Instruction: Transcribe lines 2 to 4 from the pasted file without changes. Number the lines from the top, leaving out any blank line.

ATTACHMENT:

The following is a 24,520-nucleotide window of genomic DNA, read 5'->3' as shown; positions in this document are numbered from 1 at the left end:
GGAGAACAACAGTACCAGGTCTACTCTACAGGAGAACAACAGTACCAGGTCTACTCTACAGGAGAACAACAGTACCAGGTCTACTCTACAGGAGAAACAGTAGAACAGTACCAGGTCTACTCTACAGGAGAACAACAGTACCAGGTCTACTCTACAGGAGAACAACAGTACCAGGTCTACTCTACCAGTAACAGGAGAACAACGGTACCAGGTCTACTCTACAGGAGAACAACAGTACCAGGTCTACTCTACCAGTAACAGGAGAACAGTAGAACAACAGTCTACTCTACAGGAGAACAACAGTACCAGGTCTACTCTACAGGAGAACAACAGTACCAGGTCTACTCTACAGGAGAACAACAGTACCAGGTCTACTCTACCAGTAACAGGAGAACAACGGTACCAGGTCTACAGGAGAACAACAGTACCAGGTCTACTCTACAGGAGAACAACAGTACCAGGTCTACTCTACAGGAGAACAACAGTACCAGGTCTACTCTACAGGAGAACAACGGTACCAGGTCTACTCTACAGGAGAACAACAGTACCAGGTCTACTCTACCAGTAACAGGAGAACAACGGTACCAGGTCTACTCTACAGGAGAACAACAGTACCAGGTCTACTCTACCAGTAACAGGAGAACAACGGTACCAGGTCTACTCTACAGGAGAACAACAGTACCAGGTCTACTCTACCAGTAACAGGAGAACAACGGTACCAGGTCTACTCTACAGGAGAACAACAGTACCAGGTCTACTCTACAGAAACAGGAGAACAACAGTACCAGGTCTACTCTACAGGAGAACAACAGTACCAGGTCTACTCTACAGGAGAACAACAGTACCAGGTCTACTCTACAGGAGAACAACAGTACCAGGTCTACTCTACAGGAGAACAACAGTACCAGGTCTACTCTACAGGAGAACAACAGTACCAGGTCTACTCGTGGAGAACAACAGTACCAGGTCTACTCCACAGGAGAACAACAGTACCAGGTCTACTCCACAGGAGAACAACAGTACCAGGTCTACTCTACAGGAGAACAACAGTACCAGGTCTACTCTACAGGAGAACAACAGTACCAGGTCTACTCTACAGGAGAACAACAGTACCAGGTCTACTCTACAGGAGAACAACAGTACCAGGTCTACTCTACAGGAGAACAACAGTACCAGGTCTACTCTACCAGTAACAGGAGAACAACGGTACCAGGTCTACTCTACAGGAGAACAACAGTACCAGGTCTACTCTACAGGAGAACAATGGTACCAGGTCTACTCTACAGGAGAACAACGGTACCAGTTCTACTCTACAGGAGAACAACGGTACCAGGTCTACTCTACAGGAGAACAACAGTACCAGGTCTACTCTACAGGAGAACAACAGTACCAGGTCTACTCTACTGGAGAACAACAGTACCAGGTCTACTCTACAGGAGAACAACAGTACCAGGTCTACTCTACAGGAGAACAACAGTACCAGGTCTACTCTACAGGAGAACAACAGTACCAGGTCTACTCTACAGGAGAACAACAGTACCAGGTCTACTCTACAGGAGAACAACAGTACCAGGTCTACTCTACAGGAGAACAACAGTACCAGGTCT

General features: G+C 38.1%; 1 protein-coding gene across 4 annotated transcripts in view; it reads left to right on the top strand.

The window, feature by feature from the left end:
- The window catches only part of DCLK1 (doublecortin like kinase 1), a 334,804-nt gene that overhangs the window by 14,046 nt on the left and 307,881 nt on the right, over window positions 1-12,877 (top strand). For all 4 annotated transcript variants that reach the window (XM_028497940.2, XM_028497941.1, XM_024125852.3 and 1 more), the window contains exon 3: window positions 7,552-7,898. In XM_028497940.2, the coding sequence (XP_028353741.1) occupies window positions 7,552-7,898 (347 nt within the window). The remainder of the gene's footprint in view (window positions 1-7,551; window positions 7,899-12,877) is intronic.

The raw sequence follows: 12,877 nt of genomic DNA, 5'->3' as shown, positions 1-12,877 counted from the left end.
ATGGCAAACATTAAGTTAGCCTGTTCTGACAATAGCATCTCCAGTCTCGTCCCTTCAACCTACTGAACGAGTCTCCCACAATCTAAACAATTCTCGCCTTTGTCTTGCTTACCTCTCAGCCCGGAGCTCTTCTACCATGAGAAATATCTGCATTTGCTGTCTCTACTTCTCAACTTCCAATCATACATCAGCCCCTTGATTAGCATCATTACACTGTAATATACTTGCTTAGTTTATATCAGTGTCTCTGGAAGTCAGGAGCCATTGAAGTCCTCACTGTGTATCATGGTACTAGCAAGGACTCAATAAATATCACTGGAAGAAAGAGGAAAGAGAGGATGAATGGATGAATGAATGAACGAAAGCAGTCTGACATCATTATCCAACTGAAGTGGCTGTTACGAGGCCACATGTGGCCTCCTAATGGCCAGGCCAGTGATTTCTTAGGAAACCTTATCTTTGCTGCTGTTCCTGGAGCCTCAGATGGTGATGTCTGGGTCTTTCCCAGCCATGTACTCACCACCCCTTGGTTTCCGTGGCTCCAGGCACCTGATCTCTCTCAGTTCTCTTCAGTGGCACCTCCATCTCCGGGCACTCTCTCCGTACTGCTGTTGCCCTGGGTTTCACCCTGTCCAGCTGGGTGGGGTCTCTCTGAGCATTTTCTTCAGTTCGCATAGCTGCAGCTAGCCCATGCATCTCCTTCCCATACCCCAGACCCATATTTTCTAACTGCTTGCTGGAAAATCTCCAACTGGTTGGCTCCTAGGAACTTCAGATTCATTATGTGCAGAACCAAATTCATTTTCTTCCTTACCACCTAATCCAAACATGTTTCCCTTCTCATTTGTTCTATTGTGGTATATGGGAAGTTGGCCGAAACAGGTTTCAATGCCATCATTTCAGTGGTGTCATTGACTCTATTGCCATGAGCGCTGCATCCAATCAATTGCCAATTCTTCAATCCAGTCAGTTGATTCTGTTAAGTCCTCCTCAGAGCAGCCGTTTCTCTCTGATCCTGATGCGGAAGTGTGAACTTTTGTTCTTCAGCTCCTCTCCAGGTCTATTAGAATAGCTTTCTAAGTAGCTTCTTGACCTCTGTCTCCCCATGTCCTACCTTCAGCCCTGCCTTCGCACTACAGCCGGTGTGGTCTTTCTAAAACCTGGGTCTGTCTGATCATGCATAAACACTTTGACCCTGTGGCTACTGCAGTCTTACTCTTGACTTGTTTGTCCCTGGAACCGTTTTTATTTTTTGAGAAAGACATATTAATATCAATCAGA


GGAGAACAACAGTACCAGGTCTACTCTACAGGAGAACAACAGTACCAGGTCTACTCTACAGGAGAACAACAGTACCAGGTCTACTCTACAGGAGAAACAGTAGAACAGTACCAGGTCTACTCTACAGGAGAACAACAGTACCAGGTCTACTCTACAGGAGAACAACAGTACCAGGTCTACTCTACCAGTAACAGGAGAACAACGGTACCAGGTCTACTCTACAGGAGAACAACAGTACCAGGTCTACTCTACCAGTAACAGGAGAACAGTAGAACAACAGTCTACTCTACAGGAGAACAACAGTACCAGGTCTACTCTACAGGAGAACAACAGTACCAGGTCTACTCTACAGGAGAACAACAGTACCAGGTCTACTCTACCAGTAACAGGAGAACAACGGTACCAGGTCTACAGGAGAACAACAGTACCAGGTCTACTCTACAGGAGAACAACAGTACCAGGTCTACTCTACAGGAGAACAACAGTACCAGGTCTACTCTACAGGAGAACAACGGTACCAGGTCTACTCTACAGGAGAACAACAGTACCAGGTCTACTCTACCAGTAACAGGAGAACAACGGTACCAGGTCTACTCTACAGGAGAACAACAGTACCAGGTCTACTCTACCAGTAACAGGAGAACAACGGTACCAGGTCTACTCTACAGGAGAACAACAGTACCAGGTCTACTCTACCAGTAACAGGAGAACAACGGTACCAGGTCTACTCTACAGGAGAACAACAGTACCAGGTCTACTCTACAGAAACAGGAGAACAACAGTACCAGGTCTACTCTACAGGAGAACAACAGTACCAGGTCTACTCTACAGGAGAACAACAGTACCAGGTCTACTCTACAGGAGAACAACAGTACCAGGTCTACTCTACAGGAGAACAACAGTACCAGGTCTACTCTACAGGAGAACAACAGTACCAGGTCTACTCGTGGAGAACAACAGTACCAGGTCTACTCCACAGGAGAACAACAGTACCAGGTCTACTCCACAGGAGAACAACAGTACCAGGTCTACTCTACAGGAGAACAACAGTACCAGGTCTACTCTACAGGAGAACAACAGTACCAGGTCTACTCTACAGGAGAACAACAGTACCAGGTCTACTCTACAGGAGAACAACAGTACCAGGTCTACTCTACAGGAGAACAACAGTACCAGGTCTACTCTACCAGTAACAGGAGAACAACGGTACCAGGTCTACTCTACAGGAGAACAACAGTACCAGGTCTACTCTACAGGAGAACAATGGTACCAGGTCTACTCTACAGGAGAACAACGGTACCAGTTCTACTCTACAGGAGAACAACGGTACCAGGTCTACTCTACAGGAGAACAACAGTACCAGGTCTACTCTACAGGAGAACAACAGTACCAGGTCTACTCTACTGGAGAACAACAGTACCAGGTCTACTCTACAGGAGAACAACAGTACCAGGTCTACTCTACAGGAGAACAACAGTACCAGGTCTACTCTACAGGAGAACAACAGTACCAGGTCTACTCTACAGGAGAACAACAGTACCAGGTCTACTCTACAGGAGAACAACAGTACCAGGTCTACTCTACAGGAGAACAACAGTACCAGGTCT

General features: G+C 38.1%; 1 protein-coding gene across 4 annotated transcripts in view; it reads left to right on the top strand.

The window, feature by feature from the left end: